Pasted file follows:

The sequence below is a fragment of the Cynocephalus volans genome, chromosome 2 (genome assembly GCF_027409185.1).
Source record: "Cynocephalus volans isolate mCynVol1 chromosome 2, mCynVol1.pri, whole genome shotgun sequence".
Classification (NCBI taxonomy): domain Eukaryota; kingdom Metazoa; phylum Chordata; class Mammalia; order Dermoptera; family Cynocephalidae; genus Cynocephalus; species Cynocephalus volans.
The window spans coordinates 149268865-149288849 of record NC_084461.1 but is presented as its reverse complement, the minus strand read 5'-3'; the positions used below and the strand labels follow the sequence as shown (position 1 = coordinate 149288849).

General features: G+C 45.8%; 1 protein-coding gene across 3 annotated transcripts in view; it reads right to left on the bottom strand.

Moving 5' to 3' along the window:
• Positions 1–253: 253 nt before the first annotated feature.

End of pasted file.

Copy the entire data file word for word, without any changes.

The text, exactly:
The sequence below is a fragment of the Cynocephalus volans genome, chromosome 2 (genome assembly GCF_027409185.1).
Source record: "Cynocephalus volans isolate mCynVol1 chromosome 2, mCynVol1.pri, whole genome shotgun sequence".
Classification (NCBI taxonomy): domain Eukaryota; kingdom Metazoa; phylum Chordata; class Mammalia; order Dermoptera; family Cynocephalidae; genus Cynocephalus; species Cynocephalus volans.
The window spans coordinates 149268865-149288849 of record NC_084461.1 but is presented as its reverse complement, the minus strand read 5'-3'; the positions used below and the strand labels follow the sequence as shown (position 1 = coordinate 149288849).

General features: G+C 45.8%; 1 protein-coding gene across 3 annotated transcripts in view; it reads right to left on the bottom strand.

Moving 5' to 3' along the window:
• Positions 1–253: 253 nt before the first annotated feature.